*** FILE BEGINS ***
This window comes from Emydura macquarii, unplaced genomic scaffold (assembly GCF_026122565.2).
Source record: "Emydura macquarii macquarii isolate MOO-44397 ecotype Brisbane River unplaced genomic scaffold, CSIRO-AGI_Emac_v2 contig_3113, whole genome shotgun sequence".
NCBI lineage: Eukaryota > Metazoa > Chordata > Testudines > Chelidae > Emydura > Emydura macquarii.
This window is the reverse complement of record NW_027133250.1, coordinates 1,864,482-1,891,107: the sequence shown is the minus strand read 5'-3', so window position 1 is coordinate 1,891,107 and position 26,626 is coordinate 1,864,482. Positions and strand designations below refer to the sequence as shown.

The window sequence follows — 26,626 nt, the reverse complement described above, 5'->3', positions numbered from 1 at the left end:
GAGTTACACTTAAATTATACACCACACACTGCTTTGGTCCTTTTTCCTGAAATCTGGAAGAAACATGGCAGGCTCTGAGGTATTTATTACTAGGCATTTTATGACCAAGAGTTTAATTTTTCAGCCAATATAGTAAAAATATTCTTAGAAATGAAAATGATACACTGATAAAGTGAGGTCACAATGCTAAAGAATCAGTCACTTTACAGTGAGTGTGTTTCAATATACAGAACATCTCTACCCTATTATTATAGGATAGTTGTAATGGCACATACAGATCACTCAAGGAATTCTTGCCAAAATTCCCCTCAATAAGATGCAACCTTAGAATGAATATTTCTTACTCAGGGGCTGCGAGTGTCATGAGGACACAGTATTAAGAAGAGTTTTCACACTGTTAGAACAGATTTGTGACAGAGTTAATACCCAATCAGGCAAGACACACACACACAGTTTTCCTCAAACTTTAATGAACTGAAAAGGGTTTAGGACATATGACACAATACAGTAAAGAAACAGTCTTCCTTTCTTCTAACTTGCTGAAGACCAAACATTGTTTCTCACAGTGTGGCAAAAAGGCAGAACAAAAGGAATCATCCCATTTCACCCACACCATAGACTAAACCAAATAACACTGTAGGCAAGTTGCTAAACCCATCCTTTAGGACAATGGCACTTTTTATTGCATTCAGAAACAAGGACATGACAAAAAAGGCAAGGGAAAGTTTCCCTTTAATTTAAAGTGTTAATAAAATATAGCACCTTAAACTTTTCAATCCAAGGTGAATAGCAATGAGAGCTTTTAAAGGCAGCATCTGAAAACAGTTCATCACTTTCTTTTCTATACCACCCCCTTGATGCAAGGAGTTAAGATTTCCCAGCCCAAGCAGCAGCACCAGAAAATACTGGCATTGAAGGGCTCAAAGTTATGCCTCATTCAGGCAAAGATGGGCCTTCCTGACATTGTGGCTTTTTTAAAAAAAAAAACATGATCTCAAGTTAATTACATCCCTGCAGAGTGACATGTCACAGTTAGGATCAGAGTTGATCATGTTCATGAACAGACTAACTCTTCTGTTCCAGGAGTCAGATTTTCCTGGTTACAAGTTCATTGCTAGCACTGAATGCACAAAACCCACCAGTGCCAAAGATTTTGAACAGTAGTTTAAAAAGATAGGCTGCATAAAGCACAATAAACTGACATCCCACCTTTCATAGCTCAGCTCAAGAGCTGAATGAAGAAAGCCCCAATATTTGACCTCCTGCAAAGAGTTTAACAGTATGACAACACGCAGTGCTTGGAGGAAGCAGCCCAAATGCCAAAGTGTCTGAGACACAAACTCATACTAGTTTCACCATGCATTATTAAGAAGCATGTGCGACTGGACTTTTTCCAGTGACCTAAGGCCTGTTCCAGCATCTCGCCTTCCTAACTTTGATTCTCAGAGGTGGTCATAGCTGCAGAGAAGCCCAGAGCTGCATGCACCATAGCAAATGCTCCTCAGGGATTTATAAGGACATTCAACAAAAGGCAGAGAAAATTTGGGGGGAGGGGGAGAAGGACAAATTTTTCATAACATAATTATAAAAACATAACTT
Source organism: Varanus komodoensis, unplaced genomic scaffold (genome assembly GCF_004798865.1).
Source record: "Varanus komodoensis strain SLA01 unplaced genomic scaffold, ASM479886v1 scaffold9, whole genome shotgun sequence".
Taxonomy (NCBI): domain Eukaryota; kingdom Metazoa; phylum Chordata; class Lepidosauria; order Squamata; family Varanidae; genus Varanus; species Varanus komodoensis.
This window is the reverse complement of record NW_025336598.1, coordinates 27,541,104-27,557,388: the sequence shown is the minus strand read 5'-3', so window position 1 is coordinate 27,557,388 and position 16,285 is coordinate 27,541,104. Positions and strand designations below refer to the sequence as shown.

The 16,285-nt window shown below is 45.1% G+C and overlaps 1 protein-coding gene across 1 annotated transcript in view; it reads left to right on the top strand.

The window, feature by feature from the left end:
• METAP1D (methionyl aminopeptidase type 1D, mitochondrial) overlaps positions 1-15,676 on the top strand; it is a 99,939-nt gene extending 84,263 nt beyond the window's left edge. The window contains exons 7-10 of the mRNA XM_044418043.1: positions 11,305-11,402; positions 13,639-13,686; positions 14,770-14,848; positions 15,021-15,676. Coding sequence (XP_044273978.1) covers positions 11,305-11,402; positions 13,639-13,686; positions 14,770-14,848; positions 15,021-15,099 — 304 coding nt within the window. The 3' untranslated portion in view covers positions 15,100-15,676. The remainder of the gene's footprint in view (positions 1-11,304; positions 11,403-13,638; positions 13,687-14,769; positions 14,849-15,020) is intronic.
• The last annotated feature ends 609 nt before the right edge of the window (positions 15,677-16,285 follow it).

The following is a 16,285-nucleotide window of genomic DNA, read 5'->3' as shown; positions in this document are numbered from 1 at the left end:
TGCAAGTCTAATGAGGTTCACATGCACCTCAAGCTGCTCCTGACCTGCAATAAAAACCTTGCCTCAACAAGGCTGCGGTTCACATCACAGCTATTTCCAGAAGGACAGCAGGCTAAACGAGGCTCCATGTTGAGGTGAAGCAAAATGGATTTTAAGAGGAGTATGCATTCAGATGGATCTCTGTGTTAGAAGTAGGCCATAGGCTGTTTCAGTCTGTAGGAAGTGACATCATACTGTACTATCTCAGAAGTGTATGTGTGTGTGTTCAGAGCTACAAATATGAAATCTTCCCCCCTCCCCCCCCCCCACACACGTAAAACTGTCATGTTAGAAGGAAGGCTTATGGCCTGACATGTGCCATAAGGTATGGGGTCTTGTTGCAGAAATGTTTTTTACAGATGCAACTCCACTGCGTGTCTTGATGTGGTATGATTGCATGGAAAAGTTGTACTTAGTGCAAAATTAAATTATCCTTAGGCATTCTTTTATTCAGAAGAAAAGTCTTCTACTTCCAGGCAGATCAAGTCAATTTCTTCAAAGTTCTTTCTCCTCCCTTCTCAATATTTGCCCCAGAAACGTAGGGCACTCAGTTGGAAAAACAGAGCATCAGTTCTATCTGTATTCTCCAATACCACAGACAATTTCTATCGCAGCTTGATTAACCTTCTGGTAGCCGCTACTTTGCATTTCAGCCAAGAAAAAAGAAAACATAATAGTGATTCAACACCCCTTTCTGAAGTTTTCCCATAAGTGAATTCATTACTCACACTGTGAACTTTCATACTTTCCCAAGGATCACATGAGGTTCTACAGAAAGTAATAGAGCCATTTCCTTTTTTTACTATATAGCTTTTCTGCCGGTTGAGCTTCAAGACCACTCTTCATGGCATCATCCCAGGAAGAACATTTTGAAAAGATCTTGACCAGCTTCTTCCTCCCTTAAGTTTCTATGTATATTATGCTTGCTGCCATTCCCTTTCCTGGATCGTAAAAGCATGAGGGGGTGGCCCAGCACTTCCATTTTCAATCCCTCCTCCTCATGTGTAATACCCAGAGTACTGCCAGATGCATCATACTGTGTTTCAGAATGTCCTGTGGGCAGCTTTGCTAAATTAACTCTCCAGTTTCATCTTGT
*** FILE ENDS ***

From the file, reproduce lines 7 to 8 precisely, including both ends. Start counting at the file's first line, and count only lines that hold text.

Source organism: Varanus komodoensis, unplaced genomic scaffold (genome assembly GCF_004798865.1).
Source record: "Varanus komodoensis strain SLA01 unplaced genomic scaffold, ASM479886v1 scaffold9, whole genome shotgun sequence".